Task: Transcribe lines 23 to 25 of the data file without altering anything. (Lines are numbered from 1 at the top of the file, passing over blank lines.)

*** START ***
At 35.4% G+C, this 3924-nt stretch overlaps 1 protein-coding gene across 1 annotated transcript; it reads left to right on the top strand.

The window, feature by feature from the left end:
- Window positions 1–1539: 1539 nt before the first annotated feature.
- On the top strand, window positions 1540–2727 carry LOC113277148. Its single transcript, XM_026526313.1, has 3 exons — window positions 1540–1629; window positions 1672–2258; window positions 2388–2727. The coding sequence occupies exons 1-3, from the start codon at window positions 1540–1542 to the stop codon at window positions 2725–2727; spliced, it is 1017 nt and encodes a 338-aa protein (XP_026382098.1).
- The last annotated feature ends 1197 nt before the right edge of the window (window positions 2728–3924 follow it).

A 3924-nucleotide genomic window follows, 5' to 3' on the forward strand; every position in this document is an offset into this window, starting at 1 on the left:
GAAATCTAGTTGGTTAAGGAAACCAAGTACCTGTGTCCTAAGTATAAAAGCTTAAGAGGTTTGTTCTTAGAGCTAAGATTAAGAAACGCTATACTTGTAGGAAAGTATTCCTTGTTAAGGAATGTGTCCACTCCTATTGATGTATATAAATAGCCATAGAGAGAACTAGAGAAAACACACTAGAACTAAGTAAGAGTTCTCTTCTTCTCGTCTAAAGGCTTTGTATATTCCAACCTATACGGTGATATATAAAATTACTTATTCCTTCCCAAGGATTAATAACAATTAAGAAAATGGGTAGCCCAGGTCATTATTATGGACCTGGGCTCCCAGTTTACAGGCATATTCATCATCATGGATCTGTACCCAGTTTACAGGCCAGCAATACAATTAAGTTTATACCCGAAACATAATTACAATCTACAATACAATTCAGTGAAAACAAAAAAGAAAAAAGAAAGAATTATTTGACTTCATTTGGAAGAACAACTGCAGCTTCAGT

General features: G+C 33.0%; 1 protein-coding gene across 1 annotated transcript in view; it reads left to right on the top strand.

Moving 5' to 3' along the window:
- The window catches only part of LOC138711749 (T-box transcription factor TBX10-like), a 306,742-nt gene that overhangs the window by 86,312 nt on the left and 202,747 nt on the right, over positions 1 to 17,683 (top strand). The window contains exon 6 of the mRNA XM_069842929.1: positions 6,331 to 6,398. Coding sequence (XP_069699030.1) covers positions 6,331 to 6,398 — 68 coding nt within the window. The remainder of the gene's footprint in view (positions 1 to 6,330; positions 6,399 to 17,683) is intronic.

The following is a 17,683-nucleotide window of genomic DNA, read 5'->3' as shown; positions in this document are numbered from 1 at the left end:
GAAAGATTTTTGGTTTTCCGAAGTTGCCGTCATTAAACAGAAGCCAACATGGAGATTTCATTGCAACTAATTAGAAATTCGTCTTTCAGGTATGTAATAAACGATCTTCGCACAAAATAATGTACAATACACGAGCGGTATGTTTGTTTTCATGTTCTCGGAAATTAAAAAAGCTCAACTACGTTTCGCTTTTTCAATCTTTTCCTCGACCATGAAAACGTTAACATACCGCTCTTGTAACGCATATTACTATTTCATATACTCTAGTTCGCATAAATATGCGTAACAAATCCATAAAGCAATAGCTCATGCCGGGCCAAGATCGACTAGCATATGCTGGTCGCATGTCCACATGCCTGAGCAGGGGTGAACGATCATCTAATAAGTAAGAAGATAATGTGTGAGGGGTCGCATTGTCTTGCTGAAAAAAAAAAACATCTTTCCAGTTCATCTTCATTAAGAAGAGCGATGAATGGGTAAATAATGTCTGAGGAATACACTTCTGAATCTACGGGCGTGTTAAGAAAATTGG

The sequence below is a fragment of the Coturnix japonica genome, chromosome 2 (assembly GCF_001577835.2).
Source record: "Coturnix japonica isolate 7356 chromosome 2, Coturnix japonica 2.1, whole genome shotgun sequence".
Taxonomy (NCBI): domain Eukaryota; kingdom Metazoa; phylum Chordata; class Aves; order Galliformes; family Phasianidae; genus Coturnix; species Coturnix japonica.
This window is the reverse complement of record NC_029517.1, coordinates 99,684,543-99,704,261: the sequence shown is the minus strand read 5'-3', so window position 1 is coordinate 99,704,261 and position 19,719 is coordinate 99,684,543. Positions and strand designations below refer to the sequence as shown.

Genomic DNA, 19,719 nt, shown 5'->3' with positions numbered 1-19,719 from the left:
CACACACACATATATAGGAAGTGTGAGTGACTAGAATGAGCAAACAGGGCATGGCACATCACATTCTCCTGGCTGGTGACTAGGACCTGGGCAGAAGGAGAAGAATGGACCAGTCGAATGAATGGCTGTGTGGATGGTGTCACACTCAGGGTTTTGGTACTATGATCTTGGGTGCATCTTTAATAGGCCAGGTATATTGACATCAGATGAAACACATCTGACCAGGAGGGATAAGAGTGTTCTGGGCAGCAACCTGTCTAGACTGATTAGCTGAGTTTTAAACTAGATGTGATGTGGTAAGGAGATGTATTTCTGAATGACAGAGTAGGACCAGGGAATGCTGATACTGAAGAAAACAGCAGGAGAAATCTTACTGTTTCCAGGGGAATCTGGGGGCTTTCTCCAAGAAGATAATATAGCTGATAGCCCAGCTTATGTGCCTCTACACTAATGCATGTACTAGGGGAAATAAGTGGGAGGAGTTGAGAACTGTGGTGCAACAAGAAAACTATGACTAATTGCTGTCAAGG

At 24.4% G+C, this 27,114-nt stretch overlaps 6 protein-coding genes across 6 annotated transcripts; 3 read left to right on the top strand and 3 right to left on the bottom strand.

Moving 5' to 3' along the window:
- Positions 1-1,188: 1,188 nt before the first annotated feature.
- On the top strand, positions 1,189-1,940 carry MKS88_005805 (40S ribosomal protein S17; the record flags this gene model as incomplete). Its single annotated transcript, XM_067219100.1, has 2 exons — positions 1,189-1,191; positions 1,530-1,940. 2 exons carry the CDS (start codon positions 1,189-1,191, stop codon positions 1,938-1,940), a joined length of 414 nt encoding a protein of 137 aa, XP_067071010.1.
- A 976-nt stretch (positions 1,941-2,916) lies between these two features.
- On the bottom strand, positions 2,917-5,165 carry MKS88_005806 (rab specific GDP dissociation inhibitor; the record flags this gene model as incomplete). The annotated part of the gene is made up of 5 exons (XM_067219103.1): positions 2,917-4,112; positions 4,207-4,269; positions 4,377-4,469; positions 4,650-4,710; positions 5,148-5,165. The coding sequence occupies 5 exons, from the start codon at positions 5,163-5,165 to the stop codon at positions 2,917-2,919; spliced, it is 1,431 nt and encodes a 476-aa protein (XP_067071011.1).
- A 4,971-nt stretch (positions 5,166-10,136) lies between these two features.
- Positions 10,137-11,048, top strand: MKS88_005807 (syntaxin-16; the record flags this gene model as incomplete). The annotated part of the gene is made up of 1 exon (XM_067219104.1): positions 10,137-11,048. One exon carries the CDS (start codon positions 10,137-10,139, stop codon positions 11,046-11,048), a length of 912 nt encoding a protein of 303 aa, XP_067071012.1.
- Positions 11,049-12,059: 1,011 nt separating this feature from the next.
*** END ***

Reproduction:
- A 976-nt stretch (positions 1,941-2,916) lies between these two features.
- On the bottom strand, positions 2,917-5,165 carry MKS88_005806 (rab specific GDP dissociation inhibitor; the record flags this gene model as incomplete). The annotated part of the gene is made up of 5 exons (XM_067219103.1): positions 2,917-4,112; positions 4,207-4,269; positions 4,377-4,469; positions 4,650-4,710; positions 5,148-5,165. The coding sequence occupies 5 exons, from the start codon at positions 5,163-5,165 to the stop codon at positions 2,917-2,919; spliced, it is 1,431 nt and encodes a 476-aa protein (XP_067071011.1).
- A 4,971-nt stretch (positions 5,166-10,136) lies between these two features.